use App\DataSource\Thread\ThreadRecord;

class Thread implements ThreadInterface
{
    protected $record;

    public function __construct(ThreadRecord $record)
    {
        $this->record = $record;
    }

    public function getId()
    {
        return $this->record->thread_id;
    }

    public function getTitle()
    {
        return $this->record->title;
    }

    public function getBody()
    {
        return $this->record->body;
    }

    public function getDatePublished()
    {
        return $this->record->date_published;
    }

    public function getAuthorId()
    {
        return $this->record->author->author_id;
    }

    public function getAuthorName()
    {
        return $this->record->author->name;
    }

    public function getTags()
    {
        return $this->record->tags->getArrayCopy();
    }

    public function getReplies()
    {
        return $this->record->replies->getArrayCopy();
    }
}

Now the ThreadRepository::newThread() factory method has to do a little work, but not much. All it needs is to create the Thread domain object with the ThreadRecord as a constructor dependency.

<?php
class ThreadRepository ...

    protected function newThread(ThreadRecord $record)
    {
        return new Thread($record);
    }

Pros:

  • Hides the persistence record behind the domain interface.
  • Easy to implement.

Cons:

  • The domain object is now dependent on the persistence layer, which is not the direction of dependencies we'd prefer.

3.1.10.5. Map From Persistence To Domain

Most difficult, but with the best separation, is to map the individual parts of the persistence record over to a "plain old PHP object" (POPO) in the domain, perhaps something like the following:

<?php
namespace App\Domain\Thread;

use App\DataSource\Thread\ThreadRecord;

class Thread implements ThreadInterface
{
    protected $id;
    protected $title;
    protected $body;
    protected $datePublished;
    protected $authorId;
    protected $authorName;
    protected $tags;
    protected $replies;

    public function __construct(
        $id,
        $title,
        $body,
        $datePublished,
        $authorId,
        $authorName,
        array $tags,
        array $replies
    ) {
        $this->id = $id;
        $this->title = $title;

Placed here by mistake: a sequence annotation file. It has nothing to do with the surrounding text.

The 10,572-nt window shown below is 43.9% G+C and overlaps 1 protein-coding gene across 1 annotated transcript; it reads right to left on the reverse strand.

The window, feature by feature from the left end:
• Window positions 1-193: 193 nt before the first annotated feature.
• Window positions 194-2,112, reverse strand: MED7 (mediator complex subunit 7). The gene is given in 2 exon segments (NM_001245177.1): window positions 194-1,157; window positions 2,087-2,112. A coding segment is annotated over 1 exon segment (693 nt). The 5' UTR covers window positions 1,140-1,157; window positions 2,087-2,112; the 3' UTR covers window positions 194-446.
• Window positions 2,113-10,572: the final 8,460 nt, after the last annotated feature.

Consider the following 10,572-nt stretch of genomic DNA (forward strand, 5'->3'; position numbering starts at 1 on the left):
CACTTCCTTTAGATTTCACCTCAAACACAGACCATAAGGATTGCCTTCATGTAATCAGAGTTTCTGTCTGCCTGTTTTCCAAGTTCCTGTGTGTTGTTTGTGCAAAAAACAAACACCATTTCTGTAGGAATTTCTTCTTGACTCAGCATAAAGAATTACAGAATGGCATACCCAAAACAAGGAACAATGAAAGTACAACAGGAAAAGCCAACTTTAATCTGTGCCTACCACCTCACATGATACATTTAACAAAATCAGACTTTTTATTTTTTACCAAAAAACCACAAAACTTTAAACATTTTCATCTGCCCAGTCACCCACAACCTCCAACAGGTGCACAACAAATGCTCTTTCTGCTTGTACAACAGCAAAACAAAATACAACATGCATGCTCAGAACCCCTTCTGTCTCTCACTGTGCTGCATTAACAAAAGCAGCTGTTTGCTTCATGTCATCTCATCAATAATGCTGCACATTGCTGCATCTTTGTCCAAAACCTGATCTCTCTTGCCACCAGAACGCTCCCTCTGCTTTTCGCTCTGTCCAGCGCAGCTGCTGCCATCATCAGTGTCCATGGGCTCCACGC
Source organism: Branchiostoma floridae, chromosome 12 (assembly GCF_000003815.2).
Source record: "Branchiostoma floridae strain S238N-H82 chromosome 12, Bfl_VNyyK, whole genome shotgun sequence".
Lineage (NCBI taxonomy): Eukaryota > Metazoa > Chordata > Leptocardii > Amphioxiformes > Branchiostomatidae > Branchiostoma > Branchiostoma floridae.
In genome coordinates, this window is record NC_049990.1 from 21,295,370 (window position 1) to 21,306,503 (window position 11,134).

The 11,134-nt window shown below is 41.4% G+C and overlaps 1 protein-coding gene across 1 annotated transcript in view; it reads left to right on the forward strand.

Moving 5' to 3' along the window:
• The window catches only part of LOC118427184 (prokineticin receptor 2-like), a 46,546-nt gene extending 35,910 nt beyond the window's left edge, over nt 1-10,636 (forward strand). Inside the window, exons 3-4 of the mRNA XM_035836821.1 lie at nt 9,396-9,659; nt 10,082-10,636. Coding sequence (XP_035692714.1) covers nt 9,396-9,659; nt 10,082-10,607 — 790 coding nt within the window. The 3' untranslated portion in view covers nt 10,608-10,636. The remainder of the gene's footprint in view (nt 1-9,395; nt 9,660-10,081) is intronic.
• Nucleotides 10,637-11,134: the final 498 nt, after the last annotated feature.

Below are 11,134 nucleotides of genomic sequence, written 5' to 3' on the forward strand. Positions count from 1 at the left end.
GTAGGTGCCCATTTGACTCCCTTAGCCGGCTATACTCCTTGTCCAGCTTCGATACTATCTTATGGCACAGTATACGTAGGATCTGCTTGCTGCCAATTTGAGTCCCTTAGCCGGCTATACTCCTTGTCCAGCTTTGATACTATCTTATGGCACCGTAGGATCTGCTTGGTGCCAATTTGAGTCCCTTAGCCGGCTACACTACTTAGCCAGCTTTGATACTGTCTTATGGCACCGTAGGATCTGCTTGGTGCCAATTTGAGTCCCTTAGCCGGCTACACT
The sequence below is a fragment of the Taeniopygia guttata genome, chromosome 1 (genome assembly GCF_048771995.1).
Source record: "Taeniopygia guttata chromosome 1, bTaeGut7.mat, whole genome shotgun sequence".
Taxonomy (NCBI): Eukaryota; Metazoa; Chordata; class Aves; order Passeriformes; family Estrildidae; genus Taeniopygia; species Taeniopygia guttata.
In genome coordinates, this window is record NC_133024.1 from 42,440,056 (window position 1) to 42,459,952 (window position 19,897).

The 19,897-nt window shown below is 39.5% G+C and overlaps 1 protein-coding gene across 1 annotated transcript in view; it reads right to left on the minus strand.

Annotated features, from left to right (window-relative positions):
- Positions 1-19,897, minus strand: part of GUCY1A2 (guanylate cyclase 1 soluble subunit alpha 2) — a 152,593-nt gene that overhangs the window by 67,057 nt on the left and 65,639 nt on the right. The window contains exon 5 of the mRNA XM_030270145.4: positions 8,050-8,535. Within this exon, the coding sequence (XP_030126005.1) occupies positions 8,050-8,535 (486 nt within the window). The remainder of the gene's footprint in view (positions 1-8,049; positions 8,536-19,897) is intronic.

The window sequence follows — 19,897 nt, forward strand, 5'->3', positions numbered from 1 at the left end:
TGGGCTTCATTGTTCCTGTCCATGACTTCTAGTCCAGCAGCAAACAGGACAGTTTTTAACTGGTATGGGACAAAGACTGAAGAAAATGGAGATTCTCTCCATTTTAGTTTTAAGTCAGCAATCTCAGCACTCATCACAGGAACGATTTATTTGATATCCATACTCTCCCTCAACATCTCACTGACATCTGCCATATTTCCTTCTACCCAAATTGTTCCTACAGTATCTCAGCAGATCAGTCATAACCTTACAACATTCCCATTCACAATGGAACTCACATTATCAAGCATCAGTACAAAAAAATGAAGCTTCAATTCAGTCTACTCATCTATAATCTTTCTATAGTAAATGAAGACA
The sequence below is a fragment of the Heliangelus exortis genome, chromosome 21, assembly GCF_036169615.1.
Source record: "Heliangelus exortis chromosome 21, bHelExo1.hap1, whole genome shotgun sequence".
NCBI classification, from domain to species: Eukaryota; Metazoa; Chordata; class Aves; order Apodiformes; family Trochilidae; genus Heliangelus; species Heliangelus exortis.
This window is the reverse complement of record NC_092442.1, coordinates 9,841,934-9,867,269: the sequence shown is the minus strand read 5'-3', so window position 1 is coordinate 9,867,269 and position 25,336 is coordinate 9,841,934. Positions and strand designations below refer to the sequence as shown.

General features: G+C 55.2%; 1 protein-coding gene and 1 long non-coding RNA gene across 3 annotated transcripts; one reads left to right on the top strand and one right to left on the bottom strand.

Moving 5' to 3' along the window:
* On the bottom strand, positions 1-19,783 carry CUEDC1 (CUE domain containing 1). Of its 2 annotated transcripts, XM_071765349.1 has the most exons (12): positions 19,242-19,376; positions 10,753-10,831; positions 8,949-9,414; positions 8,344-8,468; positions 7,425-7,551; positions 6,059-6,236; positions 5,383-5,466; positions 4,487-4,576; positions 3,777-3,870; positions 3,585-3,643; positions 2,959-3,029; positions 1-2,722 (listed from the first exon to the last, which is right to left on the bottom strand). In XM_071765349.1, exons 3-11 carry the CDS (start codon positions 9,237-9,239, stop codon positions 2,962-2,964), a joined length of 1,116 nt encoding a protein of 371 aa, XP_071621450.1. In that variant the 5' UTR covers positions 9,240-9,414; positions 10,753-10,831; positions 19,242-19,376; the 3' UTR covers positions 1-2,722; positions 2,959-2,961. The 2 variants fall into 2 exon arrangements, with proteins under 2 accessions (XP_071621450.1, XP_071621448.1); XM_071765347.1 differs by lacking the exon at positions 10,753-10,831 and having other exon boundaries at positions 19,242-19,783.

$this->body = $body;
        $this->datePublished = $datePublished;
        $this->authorId = $authorId;
        $this->authorName = $authorName;
        $this->tags = $tags;
        $this->replies = $replies;
    }

    public function getId()
    {
        return $this->id;
    }

    public function getTitle()
    {
        return $this->title;
    }

    public function getBody()
    {
        return $this->body;
    }

    public function getDatePublished()
    {
        return $this->datePublished;
    }

    public function getAuthorId()
    {
        return $this->authorId;
    }

    public function getAuthorName()
    {
        return $this->authorName;
    }

    public function getTags()
    {
        return $this->tags;
    }

    public function getReplies()
    {
        return $this->replies;
    }
}

Now the ThreadRepository::newThread() factory method has a lot of work to do. It needs to map the individual fields in the persistence record to the domain object properties.

<?php
class ThreadRepository ...

    protected function newThread(ThreadRecord $record)
    {
        return new Thread(
            $record->thread_id,
            $record->title,
            $record->body,
            $record->date_published,
            $record->author->author_id,
            $record->author->name,
            $record->tags->getArrayCopy(),
            $record->replies->getArrayCopy()
        );
    }

Pros:

  • Offers true separation of domain from persistence.

Cons:

  • Tedious and time-consuming to implement.

3.1.10.6. Which Approach Is Best?

"It depends." What does it depend on? How much time you have available, and what kind of suffering you are willing to put up with.

If you need something quick, fast, and in a hurry, implementing the domain interface in the persistence layer will do the trick. However, it will come back to bite in you just as quickly, as you begin to realize that you need different domain behaviors in different contexts, all built from the same backing persistence records.

If you are willing to deal with the trouble that comes from depending on the persistence layer records inside your domain, and the possibility that other developers will expose the underlying record in subtle ways, then composing the record into the domain may be your best bet.

The most formally-correct approach is to map the record fields over to domain object properties. This level of separation makes testing and modification of application logic much easier in the long run, but it takes a lot of time, attention, and discipline.